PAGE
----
Senator Douglas was an eloquent orator. While he was talking, some of Abe’s friends would worry. Would Old Abe be able to answer? Would he be able to hold his own? Then Abe would unfold his long legs and stand up. “The Giant Killer” towered so high above “the Little Giant” that a titter ran through the crowd.
When he came to the serious part of his speech, there was silence. His voice reached to the farthest corners of the crowd, as he reminded them what slavery really meant. He summed it up in a few words: “You work and toil and earn bread, and I’ll eat it.”
Both men worked hard to be elected. And Douglas won. “I feel like the boy,” said Abe, “who stubbed his toe. It hurts too bad to laugh, and I am too big to cry.”
All of those who loved him—Mary, his wife, in her neat white house; Sarah, his stepmother, in her little cabin, more than a hundred miles away; and his many friends—were disappointed. But not for long. The part he took in the Lincoln-Douglas debates made his name known throughout the United States.
Abe Lincoln’s chance was coming.
During the next two years Abraham Lincoln was asked to make many speeches. “Let us have faith that right makes might,” he told one audience in New York, “and in that faith let us, to the end, dare to do our duty as we understand it.”
At the end of the speech, several thousand people rose to their feet, cheering and waving their handkerchiefs. His words were printed in newspapers. Throughout the Northern States, men and women began to think of him as the friend of freedom.
By 1860 he was so well known that he was nominated for President of the United States. Stephen A. Douglas was nominated by another political party. Once more the two rivals were running for the same office.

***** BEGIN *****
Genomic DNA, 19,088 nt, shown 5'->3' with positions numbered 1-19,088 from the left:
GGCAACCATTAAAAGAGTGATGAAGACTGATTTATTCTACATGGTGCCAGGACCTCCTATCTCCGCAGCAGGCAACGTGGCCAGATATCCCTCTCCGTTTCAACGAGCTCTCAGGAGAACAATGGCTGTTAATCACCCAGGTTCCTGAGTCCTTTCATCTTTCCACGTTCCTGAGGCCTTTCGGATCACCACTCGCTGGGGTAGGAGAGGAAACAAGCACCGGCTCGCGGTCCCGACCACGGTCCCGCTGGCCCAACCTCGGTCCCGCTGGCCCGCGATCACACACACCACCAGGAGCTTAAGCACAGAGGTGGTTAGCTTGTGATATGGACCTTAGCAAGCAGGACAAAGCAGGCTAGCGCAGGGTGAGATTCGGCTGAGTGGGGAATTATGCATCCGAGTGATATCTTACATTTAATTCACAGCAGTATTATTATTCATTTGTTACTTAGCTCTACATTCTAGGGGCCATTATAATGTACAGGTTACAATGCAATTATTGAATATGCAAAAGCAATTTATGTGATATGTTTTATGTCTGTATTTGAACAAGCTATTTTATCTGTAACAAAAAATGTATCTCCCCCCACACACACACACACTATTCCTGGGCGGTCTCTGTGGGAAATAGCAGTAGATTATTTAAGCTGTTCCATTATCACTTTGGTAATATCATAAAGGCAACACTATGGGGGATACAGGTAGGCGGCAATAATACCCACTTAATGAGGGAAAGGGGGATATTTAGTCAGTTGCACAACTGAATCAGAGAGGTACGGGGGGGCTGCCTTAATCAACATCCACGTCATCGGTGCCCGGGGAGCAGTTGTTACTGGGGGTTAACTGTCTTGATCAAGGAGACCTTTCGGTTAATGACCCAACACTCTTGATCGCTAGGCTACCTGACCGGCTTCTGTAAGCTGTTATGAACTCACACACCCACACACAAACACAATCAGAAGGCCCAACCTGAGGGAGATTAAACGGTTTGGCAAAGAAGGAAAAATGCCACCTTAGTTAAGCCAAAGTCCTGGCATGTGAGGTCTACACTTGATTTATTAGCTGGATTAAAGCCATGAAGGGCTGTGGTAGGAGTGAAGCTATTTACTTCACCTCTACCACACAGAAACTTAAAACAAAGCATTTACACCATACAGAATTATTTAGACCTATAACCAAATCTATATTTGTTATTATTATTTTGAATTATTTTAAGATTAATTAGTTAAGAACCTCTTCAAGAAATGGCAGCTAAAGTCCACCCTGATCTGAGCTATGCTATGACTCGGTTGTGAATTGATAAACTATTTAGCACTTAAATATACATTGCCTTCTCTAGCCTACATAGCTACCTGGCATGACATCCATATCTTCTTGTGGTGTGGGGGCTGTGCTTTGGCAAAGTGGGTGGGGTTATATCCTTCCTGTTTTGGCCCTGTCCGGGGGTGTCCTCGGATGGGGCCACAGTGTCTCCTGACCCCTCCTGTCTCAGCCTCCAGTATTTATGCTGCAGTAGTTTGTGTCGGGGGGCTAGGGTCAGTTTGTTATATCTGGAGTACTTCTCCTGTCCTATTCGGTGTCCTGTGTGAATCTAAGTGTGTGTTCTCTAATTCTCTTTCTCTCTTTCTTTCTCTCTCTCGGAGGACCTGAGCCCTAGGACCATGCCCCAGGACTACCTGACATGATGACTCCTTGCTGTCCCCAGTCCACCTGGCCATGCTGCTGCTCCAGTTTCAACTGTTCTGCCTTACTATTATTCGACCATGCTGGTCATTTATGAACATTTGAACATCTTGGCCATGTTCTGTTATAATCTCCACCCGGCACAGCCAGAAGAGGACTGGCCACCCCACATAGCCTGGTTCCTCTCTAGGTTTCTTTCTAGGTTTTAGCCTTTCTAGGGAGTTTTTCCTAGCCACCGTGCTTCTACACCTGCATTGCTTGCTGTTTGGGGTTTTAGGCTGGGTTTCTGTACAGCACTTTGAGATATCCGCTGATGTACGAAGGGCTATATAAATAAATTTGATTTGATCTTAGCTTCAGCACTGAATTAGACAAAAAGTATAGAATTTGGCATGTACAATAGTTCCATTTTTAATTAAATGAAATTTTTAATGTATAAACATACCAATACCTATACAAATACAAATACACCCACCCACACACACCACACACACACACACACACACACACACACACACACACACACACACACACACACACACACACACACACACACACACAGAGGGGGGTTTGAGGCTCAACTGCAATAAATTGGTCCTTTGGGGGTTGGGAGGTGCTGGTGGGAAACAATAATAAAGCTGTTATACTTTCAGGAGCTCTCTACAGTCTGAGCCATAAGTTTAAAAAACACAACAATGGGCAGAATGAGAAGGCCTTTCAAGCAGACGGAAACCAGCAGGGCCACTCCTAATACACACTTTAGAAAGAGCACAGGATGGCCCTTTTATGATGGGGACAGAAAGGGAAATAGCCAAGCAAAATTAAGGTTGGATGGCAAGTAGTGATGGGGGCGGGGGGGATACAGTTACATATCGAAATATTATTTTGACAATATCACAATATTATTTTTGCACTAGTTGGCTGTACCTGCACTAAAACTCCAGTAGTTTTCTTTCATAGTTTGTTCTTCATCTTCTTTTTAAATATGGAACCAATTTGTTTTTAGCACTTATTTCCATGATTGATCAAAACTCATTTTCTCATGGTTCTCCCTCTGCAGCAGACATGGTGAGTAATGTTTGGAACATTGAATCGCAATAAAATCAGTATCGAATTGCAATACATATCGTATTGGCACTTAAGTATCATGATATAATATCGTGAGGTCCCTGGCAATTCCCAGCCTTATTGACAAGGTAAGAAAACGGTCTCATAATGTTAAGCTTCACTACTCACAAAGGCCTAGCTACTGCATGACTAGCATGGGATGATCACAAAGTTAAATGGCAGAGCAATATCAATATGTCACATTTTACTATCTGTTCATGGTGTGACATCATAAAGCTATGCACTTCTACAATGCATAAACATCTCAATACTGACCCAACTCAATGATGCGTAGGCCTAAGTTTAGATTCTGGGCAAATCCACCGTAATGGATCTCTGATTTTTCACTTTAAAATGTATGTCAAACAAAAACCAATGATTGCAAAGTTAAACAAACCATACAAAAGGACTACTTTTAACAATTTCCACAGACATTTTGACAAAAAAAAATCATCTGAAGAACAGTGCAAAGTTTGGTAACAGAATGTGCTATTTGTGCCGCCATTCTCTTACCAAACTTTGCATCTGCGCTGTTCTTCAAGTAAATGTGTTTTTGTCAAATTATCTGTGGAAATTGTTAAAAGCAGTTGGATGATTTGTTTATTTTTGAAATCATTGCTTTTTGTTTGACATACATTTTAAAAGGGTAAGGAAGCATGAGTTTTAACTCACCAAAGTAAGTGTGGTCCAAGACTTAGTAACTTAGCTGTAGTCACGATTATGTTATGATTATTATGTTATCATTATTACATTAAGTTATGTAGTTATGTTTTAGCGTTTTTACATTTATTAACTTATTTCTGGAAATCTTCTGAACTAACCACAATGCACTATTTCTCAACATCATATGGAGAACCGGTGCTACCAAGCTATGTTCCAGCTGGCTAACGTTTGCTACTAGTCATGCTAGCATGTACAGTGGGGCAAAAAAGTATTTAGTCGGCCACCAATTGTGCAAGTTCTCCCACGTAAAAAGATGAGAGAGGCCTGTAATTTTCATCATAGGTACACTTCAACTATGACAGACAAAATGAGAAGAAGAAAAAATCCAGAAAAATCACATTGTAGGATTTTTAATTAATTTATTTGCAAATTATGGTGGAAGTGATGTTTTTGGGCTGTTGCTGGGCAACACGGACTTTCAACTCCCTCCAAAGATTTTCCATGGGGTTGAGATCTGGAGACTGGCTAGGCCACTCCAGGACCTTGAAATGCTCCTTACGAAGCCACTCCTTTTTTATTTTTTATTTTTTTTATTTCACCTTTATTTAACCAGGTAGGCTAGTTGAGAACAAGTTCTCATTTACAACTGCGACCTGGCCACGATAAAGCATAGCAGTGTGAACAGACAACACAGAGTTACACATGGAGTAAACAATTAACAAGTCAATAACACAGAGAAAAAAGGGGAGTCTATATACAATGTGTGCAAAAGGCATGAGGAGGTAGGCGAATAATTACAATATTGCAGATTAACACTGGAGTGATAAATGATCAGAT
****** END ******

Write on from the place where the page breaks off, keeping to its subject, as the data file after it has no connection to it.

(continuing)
Several thousands of Abraham Lincoln’s admirers called themselves “Wide Awakes.” There were Wide Awake Clubs in near every Northern town. Night after night they marched in parades, carrying flaming torches and colored lanterns. And as they marched, they sang:
“Hurrah! for our cause—of
all causes the best!
Hurrah! for Old Abe, Honest Abe of the West.”
No one enjoyed the campaign excitement more than did Willie and Tad Lincoln. They did their marching around the parlor carpet, singing another song:
“Old Abe Lincoln came out of the
Out of the wilderness, out of the wilderness,
Old Abe Lincoln came out of the wilderness,
Down in Illinois.”
People everywhere were talking about Old Abe, and he received a great deal of mail. Some of the letters came from Pigeon Creek. Nat Grigsby, his old schoolmate, wrote that his Indiana friends were thinking of him. Dave Turnham wrote. It was in Dave’s book that Abe had first read the Declaration of Independence. A package arrived from Josiah Crawford who had given him his Life of Washington. The package contained a piece of white oak wood. It was part of a rail that Abe had split when he was sixteen years old. Josiah thought that he might like to have it made into a cane.